Number 19 Hofplein, built in 1960 to a design by C.A. Abspoel, is a typical example of modernism during the post-war reconstruction period when, because of the severe shortage of building materials, developers of non-residential buildings were obliged to use materials that could not be used for housing. This is the story behind the glazed curtain wall that was such a defining feature of the original design. The glass elevation is almost literally a curtain, stretched between two solid stone corner piers and characterized by a pronounced vertical delineation. In its original concept the building was also infused with the spirit of Rotterdam – open space – which in this case continues below the building, so that the first floor is in fact a raised ground floor. This modern monumental concept lent 19 Hofplein a certain grandeur, appropriate to the Shell office, which was negated by the 1990s renovation. In our submission for this invited competition we cherished the original qualities and translated them into a contemporary use and character.
The Shell petrol station is a later addition and has its own roof below the raised ground floor. Over time, this anomaly became an important identifying feature of the building. In the design these two key elements – the raised ground floor and the roof of the petrol station – are merged into a new, visually defining platform. This is the building’s lobby, which can be accessed from Hofplein via an expansive welcoming gesture in the shape of escalators.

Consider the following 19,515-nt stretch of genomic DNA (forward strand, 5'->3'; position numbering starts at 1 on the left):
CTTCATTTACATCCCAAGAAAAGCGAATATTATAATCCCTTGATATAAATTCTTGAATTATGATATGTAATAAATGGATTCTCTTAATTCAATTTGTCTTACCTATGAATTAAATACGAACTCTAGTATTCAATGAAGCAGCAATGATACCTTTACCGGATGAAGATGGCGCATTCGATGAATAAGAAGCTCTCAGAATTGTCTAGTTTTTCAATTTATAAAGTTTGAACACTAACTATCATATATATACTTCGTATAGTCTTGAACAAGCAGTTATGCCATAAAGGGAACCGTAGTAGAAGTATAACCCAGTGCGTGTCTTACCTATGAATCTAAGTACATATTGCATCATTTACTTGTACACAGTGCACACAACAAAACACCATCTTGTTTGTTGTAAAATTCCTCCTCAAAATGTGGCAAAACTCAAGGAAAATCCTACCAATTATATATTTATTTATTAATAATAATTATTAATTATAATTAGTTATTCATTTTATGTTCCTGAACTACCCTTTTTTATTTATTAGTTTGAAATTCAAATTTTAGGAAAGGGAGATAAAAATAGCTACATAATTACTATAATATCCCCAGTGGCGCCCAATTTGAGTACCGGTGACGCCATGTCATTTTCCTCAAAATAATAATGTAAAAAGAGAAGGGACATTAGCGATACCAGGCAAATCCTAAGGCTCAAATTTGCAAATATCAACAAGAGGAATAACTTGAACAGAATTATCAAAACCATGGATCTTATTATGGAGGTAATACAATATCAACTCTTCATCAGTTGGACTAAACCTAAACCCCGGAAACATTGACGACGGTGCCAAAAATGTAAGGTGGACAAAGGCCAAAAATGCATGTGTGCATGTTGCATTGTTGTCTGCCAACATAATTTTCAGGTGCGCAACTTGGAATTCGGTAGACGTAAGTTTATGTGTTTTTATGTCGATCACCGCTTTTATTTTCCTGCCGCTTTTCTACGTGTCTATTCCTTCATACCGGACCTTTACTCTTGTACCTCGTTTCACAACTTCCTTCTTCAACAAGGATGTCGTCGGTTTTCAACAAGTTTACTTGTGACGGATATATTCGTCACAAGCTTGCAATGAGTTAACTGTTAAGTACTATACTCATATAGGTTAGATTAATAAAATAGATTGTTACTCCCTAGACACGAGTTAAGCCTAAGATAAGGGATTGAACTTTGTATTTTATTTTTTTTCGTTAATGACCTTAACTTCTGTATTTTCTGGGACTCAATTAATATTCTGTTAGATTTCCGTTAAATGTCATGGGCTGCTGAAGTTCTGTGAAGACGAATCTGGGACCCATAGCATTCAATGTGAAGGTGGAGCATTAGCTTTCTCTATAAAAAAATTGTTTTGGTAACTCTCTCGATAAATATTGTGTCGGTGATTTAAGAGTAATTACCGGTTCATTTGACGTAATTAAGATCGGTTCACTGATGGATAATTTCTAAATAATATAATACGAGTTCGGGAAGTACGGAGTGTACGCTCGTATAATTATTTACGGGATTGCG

Conservation and revitalization
The stone corners of the building are composed of hexagonal travertine panels. This distinctive pattern, representative of the building period, is used spectacularly in the new end elevation facing Hofplein. Large windows open up the winter gardens behind the glass facade.
The use of high-transparency, heat-reflective glass makes it possible to restore the original glass curtain wall in all its glory, offering a marvellous view of the building’s impressive concrete structure. At the point where the platform projects so distinctively, the glass curtain acquires a deep fold. Inside this fold is a helical staircase connecting all the floors of the building with the balcony above the petrol station. The deep fold is echoed by a series of shallower folds, a glazed reference to the original vertical emphasis.
Facade as energy collector
In collaboration with Deerns, the glass curtain was designed as an energy generating element. The folds in the curtain act like flues, naturally removing heat and supplying fresh air. Solar collectors placed between the columns and the glass convert solar warmth into floor heating in winter. In summer this system provides cooling via a heat exchanger.
commission: invited competition | client: PPF | project management: NL Asset Management | building services consultant: Deerns | program: office | floor area: 16.000 m² | design: 2016